Dashboards are often the backbone of a good web app as they can be used to present large amounts of data in a condensed and visual form. In general, the more complex the app is, the more it can benefit from a well-structured, clear dashboard that helps users understand at a glance what the system and the underlying data is doing. We all use dashboards in our day-to-day lives, from the dashboard in our cars to the display on the thermostat that controls our air conditioner. In this case, I prefer to focus on the web ones.
So, how can we, as designers and developers, make sure that our web app dashboard is efficient?
1. Focus clearly on what the most important piece of data is and how it should be interpreted
In general, the “trick” with data is that there are many ways to interpret it. In some cases, we want to highlight a certain comparison between two datasets, and answer questions such as: “How many people are browsing my app now?" or “How many people read my latest newsletter?” Other times it is answering the question “Is my business/app doing well?” Our job is to make the answers to these questions blatantly obvious.
So, ask yourself: what is the one question the data needs to answer first and foremost? Then go ahead and design the dashboard in a way that supports it, without distorting the data itself.
2. Don’t just display raw data
Another issue related to the previous point is that the dashboard shouldn’t just display raw data on a first look. It’s important to have the data there, yes, but not front and center.
Systems are great at spitting out a number like “today the system status is 5” by default. They work with numbers and returning a value is easy. But a good dashboard doesn’t rely on the user doing all the calculations and comparisons required to get to the meaning or interpretation of the data stored. For example, is the change good or bad on a range? Is that data better or worse than last week’s figures? A user want their data to provide a meaning or comparison.
Providing interpreted summaries such as an overall health score or percentage is much more useful because it carries meaning for humans, too. Even though it might be obvious to everyone working in the industry what that “5” means, it is still good to support it with a colour or a symbol that reinforces the “is this in a good or bad range?” type of message.
3. Make alternative views and the raw data available for advanced users
This point seems to contradict the previous one, but it is equally important. Alternative, more “advanced” or “breakdown” views are great for the power users. They too need to have access to the data, and they often need it packaged and interpreted in different ways. While the CEO is only interested in “is the app getting enough visits?”, the marketer might need to know the gender and age of those people too, so that they can market to them more efficiently. Doing user research upfront and catering to the needs of most users makes our app all the more friendly.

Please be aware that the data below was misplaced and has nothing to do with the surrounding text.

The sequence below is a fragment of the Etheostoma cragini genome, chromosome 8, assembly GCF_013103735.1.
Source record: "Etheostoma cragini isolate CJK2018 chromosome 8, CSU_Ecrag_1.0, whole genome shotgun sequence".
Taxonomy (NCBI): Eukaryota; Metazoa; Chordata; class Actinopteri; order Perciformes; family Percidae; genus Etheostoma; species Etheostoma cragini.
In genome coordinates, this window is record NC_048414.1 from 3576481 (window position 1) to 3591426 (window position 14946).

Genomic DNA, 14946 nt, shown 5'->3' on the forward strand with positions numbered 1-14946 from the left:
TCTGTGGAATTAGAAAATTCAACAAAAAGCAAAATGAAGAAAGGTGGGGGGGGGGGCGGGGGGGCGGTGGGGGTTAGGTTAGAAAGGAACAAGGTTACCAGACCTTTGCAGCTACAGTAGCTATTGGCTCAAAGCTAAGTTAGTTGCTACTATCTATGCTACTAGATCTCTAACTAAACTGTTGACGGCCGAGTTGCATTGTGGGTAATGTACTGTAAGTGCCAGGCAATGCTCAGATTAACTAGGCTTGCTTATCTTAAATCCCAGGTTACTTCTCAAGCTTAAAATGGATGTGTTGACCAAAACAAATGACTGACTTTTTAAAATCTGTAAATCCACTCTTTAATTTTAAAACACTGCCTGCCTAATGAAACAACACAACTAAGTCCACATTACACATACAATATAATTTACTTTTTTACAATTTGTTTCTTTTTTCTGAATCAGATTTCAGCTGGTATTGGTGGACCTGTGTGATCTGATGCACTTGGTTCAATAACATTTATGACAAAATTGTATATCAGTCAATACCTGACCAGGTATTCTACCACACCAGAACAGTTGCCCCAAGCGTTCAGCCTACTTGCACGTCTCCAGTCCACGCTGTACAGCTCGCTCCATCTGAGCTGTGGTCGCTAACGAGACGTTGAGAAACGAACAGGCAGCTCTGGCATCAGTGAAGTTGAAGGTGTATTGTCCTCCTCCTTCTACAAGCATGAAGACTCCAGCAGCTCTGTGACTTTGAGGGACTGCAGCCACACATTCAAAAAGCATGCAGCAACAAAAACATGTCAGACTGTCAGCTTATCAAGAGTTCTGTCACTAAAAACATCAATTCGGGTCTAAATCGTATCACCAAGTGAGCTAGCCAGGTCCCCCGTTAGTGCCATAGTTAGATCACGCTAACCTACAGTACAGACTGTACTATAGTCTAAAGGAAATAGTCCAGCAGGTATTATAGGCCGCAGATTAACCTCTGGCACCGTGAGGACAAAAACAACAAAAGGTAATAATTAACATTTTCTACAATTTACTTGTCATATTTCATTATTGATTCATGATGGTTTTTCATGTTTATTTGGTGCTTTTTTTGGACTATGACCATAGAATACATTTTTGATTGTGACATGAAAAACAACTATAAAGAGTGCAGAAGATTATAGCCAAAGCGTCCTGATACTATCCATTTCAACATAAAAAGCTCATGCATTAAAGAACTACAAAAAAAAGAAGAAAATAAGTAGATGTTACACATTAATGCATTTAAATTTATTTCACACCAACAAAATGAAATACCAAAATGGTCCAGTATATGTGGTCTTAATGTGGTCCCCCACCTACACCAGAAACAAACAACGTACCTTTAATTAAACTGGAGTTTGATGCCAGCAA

But of course, since budgets aren’t typically infinite, we often can’t support every single need in a large organisation and code the system to interpret the data in every single possible way. This is where the raw data comes in. The raw data should always be available somewhere for those advanced users who need it. It shouldn’t be displayed at first glance, but it should be available on click or as a downloadable spreadsheet for those who need to interpret it in additional ways.
4. Be careful with grouping
When designing a dashboard, it is especially important to keep in mind the so called “principles of grouping”. The human mind takes certain “shortcuts” when interpreting information. One of these shortcuts is: “objects in close proximity to each other are related”. As such, it is important to be careful when placing graphs and labels in close proximity to each other because they might be interpreted as related.
The same goes for similarity. Even if shapes are different, if their colour is the same, two objects, or in our case, dashboard elements, will likely be perceived as similar.
Continuity, another of these principles, is a tricky one because it is often not obvious. When looking at visual information, when sufficient data is present, our brain is likely to “fill it in” to make it into a whole, recognisable shape. When designing, we need to ensure that this only happens when we intend it to.
There is a lot more to the principles of grouping and Gestalt theory that applies to design, but it is outside the scope of this post. If you’d like to read more, this wikipedia article is a good start.
5. No unnecessary visual clutter
Especially for those in visual/UX design, it is easy to fall into the trap of including visual elements just to make the dashboard look better on first glance. Unfortunately, this isn’t recommended because it can distract from the data itself. When looking at a dashboard, people are looking for meaning—every drawing, diagram, colour, or shape on that screen should carry or support some sort of meaning related to the data. It is not the place to “jazz it up with the branding colours” or “add some imagery to set the mood”. Yes, those are important too, but they are better employed elsewhere, such as on the marketing page.
This concludes my “top 5” list of things to keep in mind when designing dashboards. There’s a lot more to it, of course, as dashboards are one of the hardest elements to design because they need to simplify complex data. But these five tips are a healthy start and I am confident that following these tips can help anyone designing dashboards.
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